A fisheries scientist is hoping to get DNA samples from the carcass of blue whales stuck in the ice on Newfoundland's west coast to get a full picture of the impact on the animals.

The whales were spotted off Rocky Harbour in Bonne Bay this weekend. This is the second sighting this year of dead blue whales caught in ice on the west coast.

Jack Lawson, a scientist with the Department of Fisheries and Oceans, said getting skin samples from the whales will help determine what kind of impact there is on the blue whale population.

According to Lawson, finding out if these whales are the same ones spotted off St. George's Bay 125 kilometres to the south earlier in the year would narrow down the impact.

Jack Lawson

Jack Lawson, a fisheries scientist with DFO, says he's hoping to get DNA samples from the blue whale carcass near the shore in Bonne Bay to determine where the whales came from. (CBC)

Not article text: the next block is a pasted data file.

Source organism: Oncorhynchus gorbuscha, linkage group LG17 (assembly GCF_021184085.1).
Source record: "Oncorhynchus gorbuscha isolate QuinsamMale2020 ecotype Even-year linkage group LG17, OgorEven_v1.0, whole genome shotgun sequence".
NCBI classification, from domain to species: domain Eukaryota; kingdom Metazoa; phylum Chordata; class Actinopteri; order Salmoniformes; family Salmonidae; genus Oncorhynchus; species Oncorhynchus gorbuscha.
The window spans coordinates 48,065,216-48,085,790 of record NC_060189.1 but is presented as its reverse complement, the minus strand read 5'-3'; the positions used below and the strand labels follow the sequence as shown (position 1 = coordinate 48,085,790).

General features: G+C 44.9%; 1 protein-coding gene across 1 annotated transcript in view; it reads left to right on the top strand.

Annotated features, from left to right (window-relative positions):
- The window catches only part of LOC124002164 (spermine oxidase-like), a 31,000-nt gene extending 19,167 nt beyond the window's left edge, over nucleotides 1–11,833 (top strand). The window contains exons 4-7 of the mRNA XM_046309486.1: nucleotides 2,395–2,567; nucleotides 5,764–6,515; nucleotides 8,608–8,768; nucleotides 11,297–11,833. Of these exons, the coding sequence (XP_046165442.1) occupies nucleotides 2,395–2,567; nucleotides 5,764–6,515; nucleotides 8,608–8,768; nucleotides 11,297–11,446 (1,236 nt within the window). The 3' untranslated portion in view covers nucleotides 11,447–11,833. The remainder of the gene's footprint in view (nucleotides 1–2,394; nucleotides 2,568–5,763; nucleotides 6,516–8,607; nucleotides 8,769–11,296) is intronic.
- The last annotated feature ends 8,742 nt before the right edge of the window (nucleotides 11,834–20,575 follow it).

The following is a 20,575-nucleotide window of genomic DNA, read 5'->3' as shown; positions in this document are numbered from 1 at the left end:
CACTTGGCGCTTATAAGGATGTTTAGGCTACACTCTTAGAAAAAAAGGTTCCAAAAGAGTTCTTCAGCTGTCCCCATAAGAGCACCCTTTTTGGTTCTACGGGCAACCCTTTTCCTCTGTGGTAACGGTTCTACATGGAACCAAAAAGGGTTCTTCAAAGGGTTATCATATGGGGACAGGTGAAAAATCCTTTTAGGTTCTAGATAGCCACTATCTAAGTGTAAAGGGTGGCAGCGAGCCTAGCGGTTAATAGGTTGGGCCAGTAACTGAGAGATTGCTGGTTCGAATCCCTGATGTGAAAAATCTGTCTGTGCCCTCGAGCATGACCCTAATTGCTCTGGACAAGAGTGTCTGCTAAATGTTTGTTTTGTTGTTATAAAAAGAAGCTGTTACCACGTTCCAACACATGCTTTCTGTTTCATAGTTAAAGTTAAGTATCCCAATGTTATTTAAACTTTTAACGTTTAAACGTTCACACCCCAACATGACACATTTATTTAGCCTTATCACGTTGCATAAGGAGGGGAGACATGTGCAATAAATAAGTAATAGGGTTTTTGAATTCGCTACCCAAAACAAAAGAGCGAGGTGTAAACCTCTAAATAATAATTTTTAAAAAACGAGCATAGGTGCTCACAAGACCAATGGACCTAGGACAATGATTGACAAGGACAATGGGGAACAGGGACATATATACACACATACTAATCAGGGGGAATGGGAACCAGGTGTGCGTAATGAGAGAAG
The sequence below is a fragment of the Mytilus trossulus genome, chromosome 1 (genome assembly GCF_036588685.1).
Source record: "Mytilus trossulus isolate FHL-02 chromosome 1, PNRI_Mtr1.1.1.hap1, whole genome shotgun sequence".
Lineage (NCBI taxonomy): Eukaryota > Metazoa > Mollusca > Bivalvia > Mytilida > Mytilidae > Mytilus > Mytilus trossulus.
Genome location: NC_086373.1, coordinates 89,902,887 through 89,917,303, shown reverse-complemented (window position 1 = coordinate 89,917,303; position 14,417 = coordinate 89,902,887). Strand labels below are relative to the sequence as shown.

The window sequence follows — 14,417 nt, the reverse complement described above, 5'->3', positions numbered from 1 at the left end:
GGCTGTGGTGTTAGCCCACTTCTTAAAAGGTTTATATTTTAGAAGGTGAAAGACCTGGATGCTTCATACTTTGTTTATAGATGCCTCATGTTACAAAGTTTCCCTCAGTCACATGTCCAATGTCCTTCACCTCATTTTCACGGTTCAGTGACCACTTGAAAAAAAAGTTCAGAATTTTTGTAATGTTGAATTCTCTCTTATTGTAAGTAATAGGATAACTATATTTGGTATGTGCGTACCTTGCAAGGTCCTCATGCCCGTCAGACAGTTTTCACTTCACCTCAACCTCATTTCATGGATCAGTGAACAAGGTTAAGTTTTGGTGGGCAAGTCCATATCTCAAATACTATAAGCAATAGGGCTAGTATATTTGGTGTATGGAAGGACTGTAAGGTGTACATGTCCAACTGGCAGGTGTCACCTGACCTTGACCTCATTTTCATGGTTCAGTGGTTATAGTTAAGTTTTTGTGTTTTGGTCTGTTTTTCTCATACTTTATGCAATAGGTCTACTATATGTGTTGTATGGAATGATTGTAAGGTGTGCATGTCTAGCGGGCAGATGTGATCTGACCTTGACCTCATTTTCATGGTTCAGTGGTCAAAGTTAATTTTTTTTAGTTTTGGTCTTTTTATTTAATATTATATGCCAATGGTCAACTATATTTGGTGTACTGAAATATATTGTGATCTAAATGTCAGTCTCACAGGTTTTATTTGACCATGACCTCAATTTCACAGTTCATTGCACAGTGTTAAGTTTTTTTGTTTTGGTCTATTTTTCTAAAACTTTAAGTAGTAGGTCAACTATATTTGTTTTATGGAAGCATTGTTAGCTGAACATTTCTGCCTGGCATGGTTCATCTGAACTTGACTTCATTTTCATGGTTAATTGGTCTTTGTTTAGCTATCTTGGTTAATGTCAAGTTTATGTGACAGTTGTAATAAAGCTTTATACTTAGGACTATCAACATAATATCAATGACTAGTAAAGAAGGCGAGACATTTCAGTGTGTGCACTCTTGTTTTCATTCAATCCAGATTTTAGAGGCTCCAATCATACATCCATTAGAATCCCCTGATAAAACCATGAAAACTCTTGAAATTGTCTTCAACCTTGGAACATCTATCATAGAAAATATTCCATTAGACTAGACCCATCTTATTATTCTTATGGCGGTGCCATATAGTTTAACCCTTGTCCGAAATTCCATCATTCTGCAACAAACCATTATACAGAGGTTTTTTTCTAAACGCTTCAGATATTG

"It's hard to tell with these animals. I've got to look at aerial photographs we have, to see if there's any particular markings on them," he said.

"They appear to be about the same level of decomposition as the ones that we saw in early April, and they are about the same size."

Lawson said if DFO can determine if the whale carcasses are the same ones, it will minimize the impact to the vulnerable population.

He added that testing will help determine if the whales mingled with a larger population, which would be less cause for concern.

"If we think there's only 250 blue whales here and they're not mingling with any other group, and they're getting killed off in numbers like these, that has big repercussions," said Lawson.

"The number of whales on the other side of the Atlantic numbers in the thousands, and if there's some mingling going on, you got maybe a little less concern."

The recent blue whale deaths in the area is the biggest natural mass-kill ever recorded in these waters.